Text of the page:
I rediscovered this blog post...I've been in southern France recently, with occasional forays into Catalonia - the north east Mediterranean corner of Spain. North of Barcelona I spent a few hours in the wonderful little medieval town of Castelló d'Empúries, just behind the mass tourist coast. It was a visual treat.

Walls of sulphur yellow


The spectacular doorway of the Romanesque Santa Maria de Castelló.






Doors and signs - the last a homage to Ovidi Montllor, Catalan singer and actor


And lunch...

Thursday, 31 March 2016

Gloucestershire man discovers India…sort of...


During research for my book Conquerors about the Portuguese voyages of discovery I unearthed a remarkable connection to England and the region in which I live. When the Portuguese navigator Vasco da Gama rounded Africa in 1498 he was not just the first man to discover a sea route to India and join up the world – he was also the descendant of a Gloucestershire family.

It’s often said that England and Portugal are Europe’s oldest allies. Both are seafaring countries on the Atlantic sea board which traded with each other in medieval times. English crusaders stopped off at Lisbon in 1147 and helped the king of Portugal expel the Muslim rulers of the city. Many of the English stayed and settled down. Trading links and agreements followed. In 1373 Edward III concluded a treaty with the envoys of the Portuguese king to send archers to resist attacks from the larger neighbouring kingdom of Castile.

It was eight years before an expeditionary force could be assembled. The Duke of Cambridge gathered some 3000 men at Plymouth. Amongst those who went was ‘Frederick Sudley of Gloucestershire’.  Frederick evidently originated from Sudeley, near Winchcombe, but his exact origins seem uncertain. He could not have been a son of John de Sudeley, 3rd Baron Sudeley, who died in 1367, as he had no direct heirs, but it’s possible to hazard a guess that he was a member of the family, and a figure of some importance.  If so, Frederick would have contributed his own band of men-at-arms and archers to the expedition. Eight ships from Bristol sailed round to Plymouth to join the Duke of Cambridge – it seems likely that Sudley and his Gloucestershire contingent made the journey on these ships. They finally landed at Lisbon in June 1381.
Sudeley Castle, Gloucestershire

The English expedition achieved nothing. The men were unpaid and the whole enterprise quickly collapsed. After a few months they returned home. However Frederick Sudley decided to stay in Portugal where he prospered. His name, rendered as Sodré in Portuguese, became prominent.  He had a son João (John) and a grand-daughter Isabel who married Estêvão da Gama, from a wealthy and titled family. Vasco, their son, was Frederick’s great-grandson.

Vasco da Gama
It has to be said that the Sodrés and the Gamas were a rough lot. Two of Isabel’s brothers, Vicente and Brás Sodré, accompanied Vasco on his second expedition to India. These Sodrés were Vasco’s uncles but were hardly older than him. The anglo-portuguese crusading tendency remained strong.  Vicente was a member of the powerful Christian Order of Christ, the Portuguese successor to the Templars, and the governor of its fortress town at Tomar.  It’s likely that the Sodré brothers and Vasco da Gama had grown up together at Sines on the coast of Portugal and had shared experiences of piracy, raiding Muslim ports and capturing ships.  When Vasco returned from his second voyage to India in 1503 Vicente Sodré remained in control of Portuguese ships in the Indian Ocean, accompanied by his brother Brás . Unfortunately the Sodré brothers became distracted by the lure of plundering Arab merchant vessels and ended up being shipwrecked off the Arabian Peninsula. Vicente was drowned. Brás died in mysterious circumstances – it’s been suggested that the Sodré brothers had greedily kept the lion’s share of the plunder for themselves and that  Brás was so hated that he was murdered by his own men.  Recently there’s been the probable discovery of the remains of one of their ships off the coast of Oman.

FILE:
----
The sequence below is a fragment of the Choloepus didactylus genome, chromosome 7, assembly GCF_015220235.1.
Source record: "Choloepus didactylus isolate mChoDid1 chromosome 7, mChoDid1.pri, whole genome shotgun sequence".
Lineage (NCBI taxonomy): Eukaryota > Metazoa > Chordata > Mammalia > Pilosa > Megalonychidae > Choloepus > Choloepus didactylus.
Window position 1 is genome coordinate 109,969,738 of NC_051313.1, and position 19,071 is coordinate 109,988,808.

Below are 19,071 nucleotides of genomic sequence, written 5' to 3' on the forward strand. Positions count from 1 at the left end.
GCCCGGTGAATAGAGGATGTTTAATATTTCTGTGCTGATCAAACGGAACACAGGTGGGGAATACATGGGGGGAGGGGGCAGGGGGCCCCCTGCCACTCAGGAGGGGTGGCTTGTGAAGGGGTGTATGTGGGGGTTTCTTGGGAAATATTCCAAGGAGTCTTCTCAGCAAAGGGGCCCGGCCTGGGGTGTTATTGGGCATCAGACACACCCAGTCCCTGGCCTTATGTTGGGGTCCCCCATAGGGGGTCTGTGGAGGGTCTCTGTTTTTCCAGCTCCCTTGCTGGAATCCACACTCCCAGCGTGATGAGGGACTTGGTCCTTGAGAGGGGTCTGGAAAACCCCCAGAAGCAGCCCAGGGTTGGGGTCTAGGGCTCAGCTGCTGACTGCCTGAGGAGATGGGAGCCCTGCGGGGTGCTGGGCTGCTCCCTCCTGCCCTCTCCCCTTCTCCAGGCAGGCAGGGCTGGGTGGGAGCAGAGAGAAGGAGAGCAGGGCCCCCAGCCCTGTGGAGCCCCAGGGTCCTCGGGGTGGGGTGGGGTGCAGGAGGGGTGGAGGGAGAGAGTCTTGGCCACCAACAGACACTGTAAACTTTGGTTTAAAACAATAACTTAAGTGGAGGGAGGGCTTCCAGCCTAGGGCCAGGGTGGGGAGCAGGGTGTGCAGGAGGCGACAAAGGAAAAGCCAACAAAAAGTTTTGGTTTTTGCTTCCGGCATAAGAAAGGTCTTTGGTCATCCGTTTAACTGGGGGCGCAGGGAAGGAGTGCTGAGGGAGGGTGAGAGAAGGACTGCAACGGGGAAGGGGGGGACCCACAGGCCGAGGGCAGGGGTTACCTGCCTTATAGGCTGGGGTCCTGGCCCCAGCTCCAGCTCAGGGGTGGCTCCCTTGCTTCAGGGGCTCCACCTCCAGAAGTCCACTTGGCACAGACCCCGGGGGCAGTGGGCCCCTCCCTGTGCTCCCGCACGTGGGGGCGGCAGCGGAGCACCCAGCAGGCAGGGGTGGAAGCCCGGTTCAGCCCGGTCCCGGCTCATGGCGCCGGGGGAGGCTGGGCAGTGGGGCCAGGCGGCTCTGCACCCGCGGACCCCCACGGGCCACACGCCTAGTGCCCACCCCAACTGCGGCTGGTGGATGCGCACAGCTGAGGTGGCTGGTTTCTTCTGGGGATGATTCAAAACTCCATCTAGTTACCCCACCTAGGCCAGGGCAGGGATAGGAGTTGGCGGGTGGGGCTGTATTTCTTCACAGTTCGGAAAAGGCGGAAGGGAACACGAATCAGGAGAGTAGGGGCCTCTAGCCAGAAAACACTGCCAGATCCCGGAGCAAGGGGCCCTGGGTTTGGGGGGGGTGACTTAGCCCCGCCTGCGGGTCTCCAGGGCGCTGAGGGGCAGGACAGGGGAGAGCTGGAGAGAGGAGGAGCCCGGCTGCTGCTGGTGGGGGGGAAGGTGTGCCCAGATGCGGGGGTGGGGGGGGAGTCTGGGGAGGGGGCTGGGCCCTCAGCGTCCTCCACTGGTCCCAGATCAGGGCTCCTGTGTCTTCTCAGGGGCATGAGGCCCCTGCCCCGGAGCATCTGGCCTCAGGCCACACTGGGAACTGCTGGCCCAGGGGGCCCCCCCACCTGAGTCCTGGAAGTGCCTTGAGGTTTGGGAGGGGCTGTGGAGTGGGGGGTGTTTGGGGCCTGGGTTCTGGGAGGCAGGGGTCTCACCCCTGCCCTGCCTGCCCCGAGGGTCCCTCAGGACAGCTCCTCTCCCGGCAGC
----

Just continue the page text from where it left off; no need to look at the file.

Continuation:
Picture of cannonball

Picture of bell
Cannon balls and the ship's bell from the shipwreck
The Sudeley connection is still recorded in modern Lisbon – the family gave its name to a riverside area beside the river Tagus, the Cais do Sodré (Sudeley’s Quay). Once a rough sailor’s haunt it’s now a trendy area of bars and restaurants, and a transport hub. There’s a Cais do Sodré railway and metro station and a ferry terminal across the Tejo.  The ships that carried Vasco da Gama and a Gloucestershire name to India in the fifteenth century were built on the river banks nearby. In the wake of Vasco’s arrival in India, the Portuguese developed a wide-ranging empire and Frederick’s descendants sailed with them. Today you can find Sodrés across the Portuguese speaking world, particularly in Brazil. The Sudelies have travelled a long way from the slopes of the Cotswold Hills.
Cais do Sodré in the past


And now